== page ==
See, He says to you today: Hate. He didn’t say that they might have to take the back seat once in a while. He calls you today to bear your cross and come after Him. Don’t just come along for the ride, where you can have your cake and eat it to. Where your family can be every bit as important to you as your Lord is. Where your very own life can be at the forefront of your thoughts when it comes time for you to die.

Should we think that we should not have to bear a cross? Should we think that we should have things better than our Lord Jesus Christ? And why should we think that if we were to refuse our Lord’s will of hating our father and mother and those most precious to us that we would actually be following His will? Do we really think we can love them in the most loving and best way? Do we think that we really know better than our Lord? If bearing our cross is what our Lord is calling us to why would we think it would be easy? And why should we think that His words would be easy to digest?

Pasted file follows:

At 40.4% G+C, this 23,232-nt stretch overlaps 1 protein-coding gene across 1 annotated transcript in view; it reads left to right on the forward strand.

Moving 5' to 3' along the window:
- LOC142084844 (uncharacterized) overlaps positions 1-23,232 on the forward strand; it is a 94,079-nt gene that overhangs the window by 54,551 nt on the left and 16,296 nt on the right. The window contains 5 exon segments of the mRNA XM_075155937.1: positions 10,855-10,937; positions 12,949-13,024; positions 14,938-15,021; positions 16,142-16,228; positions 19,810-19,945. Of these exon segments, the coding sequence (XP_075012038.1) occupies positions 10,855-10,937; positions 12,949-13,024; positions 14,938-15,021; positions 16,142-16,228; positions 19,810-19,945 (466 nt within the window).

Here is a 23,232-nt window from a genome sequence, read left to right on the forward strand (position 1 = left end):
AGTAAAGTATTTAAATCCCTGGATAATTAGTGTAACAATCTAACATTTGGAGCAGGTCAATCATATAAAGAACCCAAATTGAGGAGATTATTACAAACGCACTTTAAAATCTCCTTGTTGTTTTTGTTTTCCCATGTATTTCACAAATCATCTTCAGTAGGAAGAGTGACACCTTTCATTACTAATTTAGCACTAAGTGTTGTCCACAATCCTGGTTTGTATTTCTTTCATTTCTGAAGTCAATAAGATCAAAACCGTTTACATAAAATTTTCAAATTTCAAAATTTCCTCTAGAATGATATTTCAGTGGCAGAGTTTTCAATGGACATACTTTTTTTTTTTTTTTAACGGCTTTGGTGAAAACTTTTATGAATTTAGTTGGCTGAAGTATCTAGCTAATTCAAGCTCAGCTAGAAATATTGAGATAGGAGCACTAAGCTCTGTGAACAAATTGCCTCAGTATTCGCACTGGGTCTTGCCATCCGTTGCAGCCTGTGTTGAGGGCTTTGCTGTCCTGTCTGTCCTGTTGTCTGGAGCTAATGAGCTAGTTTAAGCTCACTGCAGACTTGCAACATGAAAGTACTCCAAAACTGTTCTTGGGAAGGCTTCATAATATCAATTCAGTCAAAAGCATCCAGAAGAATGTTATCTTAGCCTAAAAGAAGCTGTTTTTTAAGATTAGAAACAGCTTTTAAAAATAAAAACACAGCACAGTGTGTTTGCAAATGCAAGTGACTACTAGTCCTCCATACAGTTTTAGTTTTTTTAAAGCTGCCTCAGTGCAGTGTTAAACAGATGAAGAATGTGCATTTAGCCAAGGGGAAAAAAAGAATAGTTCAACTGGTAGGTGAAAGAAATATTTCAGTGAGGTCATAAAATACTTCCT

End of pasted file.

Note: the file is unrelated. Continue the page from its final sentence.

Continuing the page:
See, our Lord is calling us to something that He knows will be hard for us to swallow. That is why He is doing it. So that we may see that we really do fall short in our love and devotion to Him. We think that we should love our father and mother and those dearest to us? Then why do we not love them as we should? Why do we sin against them? Why do we treat them shamefully at times? Why do we place our own desires ahead of theirs at times? We should talk about how strange it is that our Lord is calling us to hate them! We do a pretty good job of that without any coaxing on His part!